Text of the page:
DrugLib.com — Drug Information Portal

Rx drug information, pharmaceutical research, clinical trials, news, and more

Equagesic (Meprobamate / Aspirin) - Summary

 
 



EQUAGESIC SUMMARY

General

Each tablet of Equagesic, for oral administration, contains 200 mg meprobamate and 325 mg aspirin.

As an adjunct in the short-term treatment of pain accompanied by tension and/or anxiety in patients with musculoskeletal disease. Clinical trials have demonstrated that in these situations relief of pain is somewhat greater than with aspirin alone.  Equagesic is not intended for use longer than 10 days.


See all Equagesic indications & dosage >>

NEWS HIGHLIGHTS

Media Articles Related to Equagesic (Meprobamate / Aspirin)

Many U.S. Workers on Disability Use Narcotic Painkillers, Study Finds
Source: MedicineNet Chronic Pain Specialty [2014.08.22]
Title: Many U.S. Workers on Disability Use Narcotic Painkillers, Study Finds
Category: Health News
Created: 8/22/2014 9:36:00 AM
Last Editorial Review: 8/22/2014 12:00:00 AM

U.S. to Tighten Access to Certain Narcotic Painkillers
Source: MedicineNet Drug Abuse Specialty [2014.08.22]
Title: U.S. to Tighten Access to Certain Narcotic Painkillers
Category: Health News
Created: 8/21/2014 4:36:00 PM
Last Editorial Review: 8/22/2014 12:00:00 AM

Treating pain by blocking the 'chili-pepper receptor'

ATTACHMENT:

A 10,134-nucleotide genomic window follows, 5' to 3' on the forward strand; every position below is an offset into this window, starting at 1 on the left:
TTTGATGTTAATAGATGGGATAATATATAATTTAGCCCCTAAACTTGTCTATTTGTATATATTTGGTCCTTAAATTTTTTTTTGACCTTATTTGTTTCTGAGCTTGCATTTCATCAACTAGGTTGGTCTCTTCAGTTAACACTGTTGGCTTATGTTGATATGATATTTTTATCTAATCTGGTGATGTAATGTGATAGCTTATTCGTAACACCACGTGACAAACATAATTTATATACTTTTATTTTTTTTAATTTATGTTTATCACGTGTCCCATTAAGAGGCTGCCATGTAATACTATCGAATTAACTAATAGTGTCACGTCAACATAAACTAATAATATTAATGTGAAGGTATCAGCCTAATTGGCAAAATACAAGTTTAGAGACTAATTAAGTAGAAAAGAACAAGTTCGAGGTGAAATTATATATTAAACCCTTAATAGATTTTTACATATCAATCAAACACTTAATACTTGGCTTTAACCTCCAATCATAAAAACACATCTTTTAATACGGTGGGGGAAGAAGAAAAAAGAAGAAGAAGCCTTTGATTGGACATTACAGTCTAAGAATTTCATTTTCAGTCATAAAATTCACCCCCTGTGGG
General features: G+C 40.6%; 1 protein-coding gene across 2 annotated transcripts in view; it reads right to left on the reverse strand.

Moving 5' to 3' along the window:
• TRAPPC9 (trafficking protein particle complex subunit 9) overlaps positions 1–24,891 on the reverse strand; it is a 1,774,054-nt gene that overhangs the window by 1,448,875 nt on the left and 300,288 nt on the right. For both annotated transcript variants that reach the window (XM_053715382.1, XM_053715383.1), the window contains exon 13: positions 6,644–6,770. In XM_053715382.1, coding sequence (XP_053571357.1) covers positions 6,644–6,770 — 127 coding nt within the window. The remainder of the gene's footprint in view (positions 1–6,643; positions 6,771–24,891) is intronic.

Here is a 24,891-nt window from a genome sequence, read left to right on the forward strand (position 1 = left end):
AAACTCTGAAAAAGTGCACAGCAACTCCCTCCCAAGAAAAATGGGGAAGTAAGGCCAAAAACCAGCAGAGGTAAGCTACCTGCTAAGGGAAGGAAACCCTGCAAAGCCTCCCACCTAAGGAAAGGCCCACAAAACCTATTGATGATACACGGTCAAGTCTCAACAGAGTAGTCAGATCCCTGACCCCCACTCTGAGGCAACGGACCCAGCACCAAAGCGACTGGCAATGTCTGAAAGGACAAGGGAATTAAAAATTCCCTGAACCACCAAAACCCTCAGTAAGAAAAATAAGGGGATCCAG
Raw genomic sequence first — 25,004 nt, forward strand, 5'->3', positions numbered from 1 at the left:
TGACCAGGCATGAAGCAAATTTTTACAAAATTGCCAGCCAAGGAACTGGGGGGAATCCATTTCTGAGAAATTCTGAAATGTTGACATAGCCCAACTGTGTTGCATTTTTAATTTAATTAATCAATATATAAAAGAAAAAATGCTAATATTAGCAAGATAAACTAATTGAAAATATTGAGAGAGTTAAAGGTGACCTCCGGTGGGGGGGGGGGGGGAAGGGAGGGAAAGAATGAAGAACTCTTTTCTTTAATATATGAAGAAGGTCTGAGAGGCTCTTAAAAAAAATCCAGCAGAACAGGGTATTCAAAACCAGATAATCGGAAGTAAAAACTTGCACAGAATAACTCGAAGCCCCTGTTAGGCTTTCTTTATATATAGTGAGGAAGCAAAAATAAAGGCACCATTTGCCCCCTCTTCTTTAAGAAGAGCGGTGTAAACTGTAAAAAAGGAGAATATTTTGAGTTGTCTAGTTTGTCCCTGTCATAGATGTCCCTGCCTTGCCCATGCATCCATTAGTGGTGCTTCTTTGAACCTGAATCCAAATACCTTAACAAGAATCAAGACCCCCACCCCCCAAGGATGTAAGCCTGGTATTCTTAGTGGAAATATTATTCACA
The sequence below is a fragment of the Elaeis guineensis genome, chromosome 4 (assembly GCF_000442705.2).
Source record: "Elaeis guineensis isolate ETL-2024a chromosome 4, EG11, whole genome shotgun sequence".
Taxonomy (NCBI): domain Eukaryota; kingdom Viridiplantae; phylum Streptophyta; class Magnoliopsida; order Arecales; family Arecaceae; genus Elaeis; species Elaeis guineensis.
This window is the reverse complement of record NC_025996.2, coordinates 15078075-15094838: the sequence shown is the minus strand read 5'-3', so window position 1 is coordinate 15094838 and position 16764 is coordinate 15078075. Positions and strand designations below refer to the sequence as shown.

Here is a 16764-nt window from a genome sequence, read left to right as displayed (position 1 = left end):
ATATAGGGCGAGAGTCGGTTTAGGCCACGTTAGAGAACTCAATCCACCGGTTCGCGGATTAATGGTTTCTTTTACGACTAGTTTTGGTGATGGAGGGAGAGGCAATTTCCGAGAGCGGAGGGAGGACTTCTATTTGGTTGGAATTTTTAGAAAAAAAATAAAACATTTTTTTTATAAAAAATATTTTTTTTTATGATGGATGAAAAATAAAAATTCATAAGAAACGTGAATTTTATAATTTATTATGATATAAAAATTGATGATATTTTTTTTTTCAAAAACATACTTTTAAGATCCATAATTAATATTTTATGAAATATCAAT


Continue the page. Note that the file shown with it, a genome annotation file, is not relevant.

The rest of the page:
Source: Biology / Biochemistry News From Medical News Today [2014.08.21]
Biting into a chili pepper causes a burning spiciness that is irresistible to some, but intolerable to others.

IBS - why pain relief drugs don't work
Source: GastroIntestinal / Gastroenterology News From Medical News Today [2014.08.21]
New research from the University of Adelaide is the first in the world to explain why people with irritable bowel syndrome - also known as IBS - may not get relief from pain medications.

After brachial plexus injury, electroacupuncture attenuates neuropathic pain
Source: Medical Devices / Diagnostics News From Medical News Today [2014.08.21]
Electroacupuncture has traditionally been used to treat pain, but its effect on pain following brachial plexus injury is still unknown.

more news >>


Page last updated: 2014-08-22

-- advertisement -- The American Red Cross
 
Home | About Us | Contact Us | Site usage policy | Privacy policy

All Rights reserved - Copyright DrugLib.com, 2006-2014